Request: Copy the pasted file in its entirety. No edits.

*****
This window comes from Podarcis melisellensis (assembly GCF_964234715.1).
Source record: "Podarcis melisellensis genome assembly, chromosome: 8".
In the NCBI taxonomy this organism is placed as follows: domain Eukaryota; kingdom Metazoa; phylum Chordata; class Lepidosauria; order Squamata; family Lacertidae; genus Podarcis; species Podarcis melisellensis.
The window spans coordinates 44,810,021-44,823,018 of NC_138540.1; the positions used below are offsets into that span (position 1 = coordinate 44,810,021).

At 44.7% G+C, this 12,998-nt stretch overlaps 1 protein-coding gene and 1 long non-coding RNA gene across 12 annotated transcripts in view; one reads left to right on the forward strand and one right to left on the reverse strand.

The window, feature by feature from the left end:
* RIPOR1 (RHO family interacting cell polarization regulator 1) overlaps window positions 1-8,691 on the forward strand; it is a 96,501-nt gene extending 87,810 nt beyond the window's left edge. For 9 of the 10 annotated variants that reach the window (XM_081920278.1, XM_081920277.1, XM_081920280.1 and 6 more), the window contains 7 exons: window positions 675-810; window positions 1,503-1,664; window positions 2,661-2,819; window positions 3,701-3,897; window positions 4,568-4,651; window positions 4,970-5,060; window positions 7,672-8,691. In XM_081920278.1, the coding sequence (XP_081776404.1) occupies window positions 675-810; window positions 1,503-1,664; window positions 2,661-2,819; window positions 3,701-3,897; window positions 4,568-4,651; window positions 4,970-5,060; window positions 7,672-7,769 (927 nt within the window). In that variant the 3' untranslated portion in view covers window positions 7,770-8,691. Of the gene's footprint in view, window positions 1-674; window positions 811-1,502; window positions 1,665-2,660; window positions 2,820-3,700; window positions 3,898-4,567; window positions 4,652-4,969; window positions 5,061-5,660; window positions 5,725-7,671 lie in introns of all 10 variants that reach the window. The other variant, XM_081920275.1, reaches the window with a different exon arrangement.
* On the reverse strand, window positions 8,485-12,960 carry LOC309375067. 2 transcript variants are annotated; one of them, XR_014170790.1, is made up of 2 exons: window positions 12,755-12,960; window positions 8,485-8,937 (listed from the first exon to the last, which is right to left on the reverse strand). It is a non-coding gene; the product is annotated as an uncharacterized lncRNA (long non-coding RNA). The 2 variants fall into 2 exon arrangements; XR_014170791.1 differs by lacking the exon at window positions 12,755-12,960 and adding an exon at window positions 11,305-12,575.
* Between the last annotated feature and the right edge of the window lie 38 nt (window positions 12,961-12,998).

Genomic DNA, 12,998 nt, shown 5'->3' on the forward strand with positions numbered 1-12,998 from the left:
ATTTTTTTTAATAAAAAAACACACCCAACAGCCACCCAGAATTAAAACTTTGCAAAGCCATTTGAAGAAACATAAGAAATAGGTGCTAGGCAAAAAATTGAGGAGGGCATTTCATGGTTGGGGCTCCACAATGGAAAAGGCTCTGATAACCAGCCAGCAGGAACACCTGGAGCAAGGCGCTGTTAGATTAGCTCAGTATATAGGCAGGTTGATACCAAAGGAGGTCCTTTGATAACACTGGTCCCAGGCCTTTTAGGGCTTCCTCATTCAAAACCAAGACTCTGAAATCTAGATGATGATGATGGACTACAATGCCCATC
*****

This window comes from Podarcis melisellensis (assembly GCF_964234715.1).
Source record: "Podarcis melisellensis genome assembly, chromosome: 8".
In the NCBI taxonomy this organism is placed as follows: domain Eukaryota; kingdom Metazoa; phylum Chordata; class Lepidosauria; order Squamata; family Lacertidae; genus Podarcis; species Podarcis melisellensis.
The window spans coordinates 44,810,021-44,823,018 of NC_138540.1; the positions used below are offsets into that span (position 1 = coordinate 44,810,021).

At 44.7% G+C, this 12,998-nt stretch overlaps 1 protein-coding gene and 1 long non-coding RNA gene across 12 annotated transcripts in view; one reads left to right on the forward strand and one right to left on the reverse strand.

The window, feature by feature from the left end:
* RIPOR1 (RHO family interacting cell polarization regulator 1) overlaps window positions 1-8,691 on the forward strand; it is a 96,501-nt gene extending 87,810 nt beyond the window's left edge. For 9 of the 10 annotated variants that reach the window (XM_081920278.1, XM_081920277.1, XM_081920280.1 and 6 more), the window contains 7 exons: window positions 675-810; window positions 1,503-1,664; window positions 2,661-2,819; window positions 3,701-3,897; window positions 4,568-4,651; window positions 4,970-5,060; window positions 7,672-8,691. In XM_081920278.1, the coding sequence (XP_081776404.1) occupies window positions 675-810; window positions 1,503-1,664; window positions 2,661-2,819; window positions 3,701-3,897; window positions 4,568-4,651; window positions 4,970-5,060; window positions 7,672-7,769 (927 nt within the window). In that variant the 3' untranslated portion in view covers window positions 7,770-8,691. Of the gene's footprint in view, window positions 1-674; window positions 811-1,502; window positions 1,665-2,660; window positions 2,820-3,700; window positions 3,898-4,567; window positions 4,652-4,969; window positions 5,061-5,660; window positions 5,725-7,671 lie in introns of all 10 variants that reach the window. The other variant, XM_081920275.1, reaches the window with a different exon arrangement.
* On the reverse strand, window positions 8,485-12,960 carry LOC309375067. 2 transcript variants are annotated; one of them, XR_014170790.1, is made up of 2 exons: window positions 12,755-12,960; window positions 8,485-8,937 (listed from the first exon to the last, which is right to left on the reverse strand). It is a non-coding gene; the product is annotated as an uncharacterized lncRNA (long non-coding RNA). The 2 variants fall into 2 exon arrangements; XR_014170791.1 differs by lacking the exon at window positions 12,755-12,960 and adding an exon at window positions 11,305-12,575.
* Between the last annotated feature and the right edge of the window lie 38 nt (window positions 12,961-12,998).

Genomic DNA, 12,998 nt, shown 5'->3' on the forward strand with positions numbered 1-12,998 from the left:
ATTTTTTTTAATAAAAAAACACACCCAACAGCCACCCAGAATTAAAACTTTGCAAAGCCATTTGAAGAAACATAAGAAATAGGTGCTAGGCAAAAAATTGAGGAGGGCATTTCATGGTTGGGGCTCCACAATGGAAAAGGCTCTGATAACCAGCCAGCAGGAACACCTGGAGCAAGGCGCTGTTAGATTAGCTCAGTATATAGGCAGGTTGATACCAAAGGAGGTCCTTTGATAACACTGGTCCCAGGCCTTTTAGGGCTTCCTCATTCAAAACCAAGACTCTGAAATCTAGATGATGATGATGGACTACAATGCCCATC